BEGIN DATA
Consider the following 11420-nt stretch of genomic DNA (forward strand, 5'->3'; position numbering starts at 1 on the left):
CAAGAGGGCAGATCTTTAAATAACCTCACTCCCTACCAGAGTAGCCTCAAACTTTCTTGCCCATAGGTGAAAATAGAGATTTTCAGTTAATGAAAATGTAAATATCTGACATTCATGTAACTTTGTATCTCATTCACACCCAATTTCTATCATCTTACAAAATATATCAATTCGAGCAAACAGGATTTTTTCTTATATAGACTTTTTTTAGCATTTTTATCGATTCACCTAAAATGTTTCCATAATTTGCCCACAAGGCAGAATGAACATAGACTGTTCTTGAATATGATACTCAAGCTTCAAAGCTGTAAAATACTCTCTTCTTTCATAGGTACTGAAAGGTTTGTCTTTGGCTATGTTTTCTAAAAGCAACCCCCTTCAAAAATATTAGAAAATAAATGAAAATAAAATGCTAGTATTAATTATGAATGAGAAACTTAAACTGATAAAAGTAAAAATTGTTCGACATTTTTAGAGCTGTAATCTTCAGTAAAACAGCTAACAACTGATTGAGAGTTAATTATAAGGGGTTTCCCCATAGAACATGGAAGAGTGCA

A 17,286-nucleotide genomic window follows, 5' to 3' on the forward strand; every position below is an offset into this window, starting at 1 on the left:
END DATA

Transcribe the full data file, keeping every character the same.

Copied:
Consider the following 11420-nt stretch of genomic DNA (forward strand, 5'->3'; position numbering starts at 1 on the left):
CAAGAGGGCAGATCTTTAAATAACCTCACTCCCTACCAGAGTAGCCTCAAACTTTCTTGCCCATAGGTGAAAATAGAGATTTTCAGTTAATGAAAATGTAAATATCTGACATTCATGTAACTTTGTATCTCATTCACACCCAATTTCTATCATCTTACAAAATATATCAATTCGAGCAAACAGGATTTTTTCTTATATAGACTTTTTTTAGCATTTTTATCGATTCACCTAAAATGTTTCCATAATTTGCCCACAAGGCAGAATGAACATAGACTGTTCTTGAATATGATACTCAAGCTTCAAAGCTGTAAAATACTCTCTTCTTTCATAGGTACTGAAAGGTTTGTCTTTGGCTATGTTTTCTAAAAGCAACCCCCTTCAAAAATATTAGAAAATAAATGAAAATAAAATGCTAGTATTAATTATGAATGAGAAACTTAAACTGATAAAAGTAAAAATTGTTCGACATTTTTAGAGCTGTAATCTTCAGTAAAACAGCTAACAACTGATTGAGAGTTAATTATAAGGGGTTTCCCCATAGAACATGGAAGAGTGCA

A 17,286-nucleotide genomic window follows, 5' to 3' on the forward strand; every position below is an offset into this window, starting at 1 on the left: